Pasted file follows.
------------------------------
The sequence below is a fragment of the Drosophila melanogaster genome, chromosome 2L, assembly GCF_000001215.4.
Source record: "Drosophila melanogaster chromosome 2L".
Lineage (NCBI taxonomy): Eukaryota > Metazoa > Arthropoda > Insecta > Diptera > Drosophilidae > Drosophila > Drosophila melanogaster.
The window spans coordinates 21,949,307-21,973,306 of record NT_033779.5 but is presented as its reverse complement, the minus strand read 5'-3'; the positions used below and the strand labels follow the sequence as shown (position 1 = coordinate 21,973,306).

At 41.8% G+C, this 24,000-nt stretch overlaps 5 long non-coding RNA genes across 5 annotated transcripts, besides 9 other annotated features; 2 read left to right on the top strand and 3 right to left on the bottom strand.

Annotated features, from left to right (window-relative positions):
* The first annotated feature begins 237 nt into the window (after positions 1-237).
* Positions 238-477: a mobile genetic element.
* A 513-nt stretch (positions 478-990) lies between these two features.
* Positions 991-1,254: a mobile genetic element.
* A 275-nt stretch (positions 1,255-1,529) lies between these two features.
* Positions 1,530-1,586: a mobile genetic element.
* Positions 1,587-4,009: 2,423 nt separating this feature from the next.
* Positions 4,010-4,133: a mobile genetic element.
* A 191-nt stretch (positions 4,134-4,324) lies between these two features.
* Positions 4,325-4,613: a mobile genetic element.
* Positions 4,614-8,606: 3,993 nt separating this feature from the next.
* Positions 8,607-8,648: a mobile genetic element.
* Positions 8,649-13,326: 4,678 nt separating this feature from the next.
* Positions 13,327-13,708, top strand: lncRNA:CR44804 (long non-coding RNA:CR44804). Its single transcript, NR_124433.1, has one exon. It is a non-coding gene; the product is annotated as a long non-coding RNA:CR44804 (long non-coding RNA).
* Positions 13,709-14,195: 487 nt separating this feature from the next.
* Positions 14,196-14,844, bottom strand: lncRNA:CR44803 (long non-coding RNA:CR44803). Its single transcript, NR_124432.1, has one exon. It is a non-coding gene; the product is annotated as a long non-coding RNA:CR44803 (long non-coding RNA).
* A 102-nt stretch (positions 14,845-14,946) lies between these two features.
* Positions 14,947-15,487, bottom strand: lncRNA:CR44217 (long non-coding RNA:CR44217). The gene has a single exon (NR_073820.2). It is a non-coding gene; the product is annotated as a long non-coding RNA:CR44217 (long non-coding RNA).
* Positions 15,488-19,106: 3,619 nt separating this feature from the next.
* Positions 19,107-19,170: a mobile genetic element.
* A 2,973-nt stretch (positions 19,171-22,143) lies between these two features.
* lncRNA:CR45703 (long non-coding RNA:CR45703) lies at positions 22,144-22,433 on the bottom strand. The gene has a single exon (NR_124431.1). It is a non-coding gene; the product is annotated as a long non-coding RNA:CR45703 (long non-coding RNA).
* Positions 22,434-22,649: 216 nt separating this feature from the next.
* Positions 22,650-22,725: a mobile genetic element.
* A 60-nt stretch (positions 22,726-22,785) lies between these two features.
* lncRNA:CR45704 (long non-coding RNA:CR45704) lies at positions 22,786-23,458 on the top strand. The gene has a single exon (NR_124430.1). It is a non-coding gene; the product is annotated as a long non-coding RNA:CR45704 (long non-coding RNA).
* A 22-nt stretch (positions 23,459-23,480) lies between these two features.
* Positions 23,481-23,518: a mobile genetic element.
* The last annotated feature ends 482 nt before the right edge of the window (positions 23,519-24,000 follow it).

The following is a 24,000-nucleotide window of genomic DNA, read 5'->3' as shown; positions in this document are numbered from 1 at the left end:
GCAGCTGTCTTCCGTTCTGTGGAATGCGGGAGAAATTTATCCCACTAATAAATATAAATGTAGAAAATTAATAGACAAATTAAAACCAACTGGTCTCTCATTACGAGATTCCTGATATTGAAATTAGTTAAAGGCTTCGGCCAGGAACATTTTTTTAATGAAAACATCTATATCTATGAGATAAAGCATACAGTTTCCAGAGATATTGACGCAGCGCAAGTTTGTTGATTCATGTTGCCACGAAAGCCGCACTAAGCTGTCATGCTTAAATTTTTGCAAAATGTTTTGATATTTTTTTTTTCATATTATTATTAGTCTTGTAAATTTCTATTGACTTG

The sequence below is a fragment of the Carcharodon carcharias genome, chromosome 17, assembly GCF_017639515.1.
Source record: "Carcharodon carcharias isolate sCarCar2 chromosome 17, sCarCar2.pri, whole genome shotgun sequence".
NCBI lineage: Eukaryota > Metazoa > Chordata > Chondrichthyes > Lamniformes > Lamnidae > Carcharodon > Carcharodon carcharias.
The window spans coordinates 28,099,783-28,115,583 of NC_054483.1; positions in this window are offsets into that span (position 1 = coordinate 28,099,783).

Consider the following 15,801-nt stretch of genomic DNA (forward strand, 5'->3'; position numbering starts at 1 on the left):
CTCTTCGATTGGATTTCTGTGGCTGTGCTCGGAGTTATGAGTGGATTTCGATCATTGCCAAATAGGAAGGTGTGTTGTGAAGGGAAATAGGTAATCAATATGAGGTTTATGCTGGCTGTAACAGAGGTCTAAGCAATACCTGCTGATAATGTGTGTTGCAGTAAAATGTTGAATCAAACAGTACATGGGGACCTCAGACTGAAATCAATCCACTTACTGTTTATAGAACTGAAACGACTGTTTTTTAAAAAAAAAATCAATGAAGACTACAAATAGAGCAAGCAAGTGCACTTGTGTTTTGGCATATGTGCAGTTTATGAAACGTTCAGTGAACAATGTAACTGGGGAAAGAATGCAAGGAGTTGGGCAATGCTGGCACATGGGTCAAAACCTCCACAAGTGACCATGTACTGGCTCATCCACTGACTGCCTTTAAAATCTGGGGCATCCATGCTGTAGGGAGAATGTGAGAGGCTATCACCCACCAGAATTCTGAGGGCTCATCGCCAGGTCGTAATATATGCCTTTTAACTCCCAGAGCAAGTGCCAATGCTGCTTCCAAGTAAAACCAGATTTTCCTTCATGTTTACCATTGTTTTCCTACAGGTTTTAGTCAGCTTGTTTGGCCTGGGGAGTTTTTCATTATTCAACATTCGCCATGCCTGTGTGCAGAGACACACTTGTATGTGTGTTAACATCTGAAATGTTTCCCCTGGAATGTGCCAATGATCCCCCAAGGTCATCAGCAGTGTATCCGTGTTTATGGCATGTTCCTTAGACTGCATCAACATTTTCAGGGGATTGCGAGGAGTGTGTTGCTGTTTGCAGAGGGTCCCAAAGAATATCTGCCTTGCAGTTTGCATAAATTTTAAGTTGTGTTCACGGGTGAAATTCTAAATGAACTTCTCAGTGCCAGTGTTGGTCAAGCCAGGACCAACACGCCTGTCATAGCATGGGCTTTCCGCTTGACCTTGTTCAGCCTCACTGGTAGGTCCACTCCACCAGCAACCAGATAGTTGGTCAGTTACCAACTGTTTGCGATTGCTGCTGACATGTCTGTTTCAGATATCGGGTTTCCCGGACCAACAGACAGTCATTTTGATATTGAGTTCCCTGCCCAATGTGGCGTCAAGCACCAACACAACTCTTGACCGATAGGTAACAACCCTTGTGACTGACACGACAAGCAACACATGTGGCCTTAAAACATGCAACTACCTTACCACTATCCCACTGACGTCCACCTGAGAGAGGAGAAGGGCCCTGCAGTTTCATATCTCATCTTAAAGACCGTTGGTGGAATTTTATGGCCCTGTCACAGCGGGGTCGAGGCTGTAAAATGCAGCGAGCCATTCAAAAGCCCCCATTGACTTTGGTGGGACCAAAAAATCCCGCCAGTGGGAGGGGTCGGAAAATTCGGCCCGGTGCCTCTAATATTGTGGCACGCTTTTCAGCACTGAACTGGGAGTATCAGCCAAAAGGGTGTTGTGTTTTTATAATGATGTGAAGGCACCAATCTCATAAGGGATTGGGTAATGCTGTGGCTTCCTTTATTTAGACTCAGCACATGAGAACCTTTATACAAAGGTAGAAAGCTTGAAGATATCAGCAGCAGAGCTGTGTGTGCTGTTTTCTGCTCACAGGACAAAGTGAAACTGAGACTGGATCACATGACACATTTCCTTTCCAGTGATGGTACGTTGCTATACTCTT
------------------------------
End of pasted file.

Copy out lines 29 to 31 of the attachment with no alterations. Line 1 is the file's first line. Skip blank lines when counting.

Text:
* Positions 22,434-22,649: 216 nt separating this feature from the next.
* Positions 22,650-22,725: a mobile genetic element.
* A 60-nt stretch (positions 22,726-22,785) lies between these two features.